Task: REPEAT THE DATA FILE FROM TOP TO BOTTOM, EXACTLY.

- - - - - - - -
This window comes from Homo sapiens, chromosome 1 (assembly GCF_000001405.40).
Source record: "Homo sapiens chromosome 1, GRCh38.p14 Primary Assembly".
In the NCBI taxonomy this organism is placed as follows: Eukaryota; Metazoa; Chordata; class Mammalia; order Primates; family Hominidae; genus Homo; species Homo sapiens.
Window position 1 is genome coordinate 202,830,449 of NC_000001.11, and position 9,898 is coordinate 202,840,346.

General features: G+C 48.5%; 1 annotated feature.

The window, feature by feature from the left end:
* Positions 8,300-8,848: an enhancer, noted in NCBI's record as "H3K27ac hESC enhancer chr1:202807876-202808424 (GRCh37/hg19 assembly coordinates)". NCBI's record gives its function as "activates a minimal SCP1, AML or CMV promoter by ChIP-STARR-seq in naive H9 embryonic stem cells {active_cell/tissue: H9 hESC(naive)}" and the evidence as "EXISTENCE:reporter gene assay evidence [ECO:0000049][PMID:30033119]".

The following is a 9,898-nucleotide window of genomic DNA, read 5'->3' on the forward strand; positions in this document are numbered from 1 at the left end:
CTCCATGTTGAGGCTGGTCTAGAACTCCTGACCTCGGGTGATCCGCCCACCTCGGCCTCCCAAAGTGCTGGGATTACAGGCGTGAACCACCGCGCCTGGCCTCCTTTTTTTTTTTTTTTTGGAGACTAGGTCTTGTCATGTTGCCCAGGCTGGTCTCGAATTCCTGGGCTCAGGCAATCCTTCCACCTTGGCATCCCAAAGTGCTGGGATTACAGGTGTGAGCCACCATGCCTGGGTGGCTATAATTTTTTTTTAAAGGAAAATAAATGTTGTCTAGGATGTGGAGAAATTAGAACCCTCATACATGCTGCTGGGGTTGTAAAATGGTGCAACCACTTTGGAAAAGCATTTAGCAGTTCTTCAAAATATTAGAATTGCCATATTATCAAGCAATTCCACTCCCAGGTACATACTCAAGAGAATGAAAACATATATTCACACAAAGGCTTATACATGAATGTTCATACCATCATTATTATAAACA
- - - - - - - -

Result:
This window comes from Homo sapiens, chromosome 1 (assembly GCF_000001405.40).
Source record: "Homo sapiens chromosome 1, GRCh38.p14 Primary Assembly".
In the NCBI taxonomy this organism is placed as follows: Eukaryota; Metazoa; Chordata; class Mammalia; order Primates; family Hominidae; genus Homo; species Homo sapiens.
Window position 1 is genome coordinate 202,830,449 of NC_000001.11, and position 9,898 is coordinate 202,840,346.

General features: G+C 48.5%; 1 annotated feature.

The window, feature by feature from the left end:
* Positions 8,300-8,848: an enhancer, noted in NCBI's record as "H3K27ac hESC enhancer chr1:202807876-202808424 (GRCh37/hg19 assembly coordinates)". NCBI's record gives its function as "activates a minimal SCP1, AML or CMV promoter by ChIP-STARR-seq in naive H9 embryonic stem cells {active_cell/tissue: H9 hESC(naive)}" and the evidence as "EXISTENCE:reporter gene assay evidence [ECO:0000049][PMID:30033119]".

The following is a 9,898-nucleotide window of genomic DNA, read 5'->3' on the forward strand; positions in this document are numbered from 1 at the left end:
CTCCATGTTGAGGCTGGTCTAGAACTCCTGACCTCGGGTGATCCGCCCACCTCGGCCTCCCAAAGTGCTGGGATTACAGGCGTGAACCACCGCGCCTGGCCTCCTTTTTTTTTTTTTTTTGGAGACTAGGTCTTGTCATGTTGCCCAGGCTGGTCTCGAATTCCTGGGCTCAGGCAATCCTTCCACCTTGGCATCCCAAAGTGCTGGGATTACAGGTGTGAGCCACCATGCCTGGGTGGCTATAATTTTTTTTTAAAGGAAAATAAATGTTGTCTAGGATGTGGAGAAATTAGAACCCTCATACATGCTGCTGGGGTTGTAAAATGGTGCAACCACTTTGGAAAAGCATTTAGCAGTTCTTCAAAATATTAGAATTGCCATATTATCAAGCAATTCCACTCCCAGGTACATACTCAAGAGAATGAAAACATATATTCACACAAAGGCTTATACATGAATGTTCATACCATCATTATTATAAACA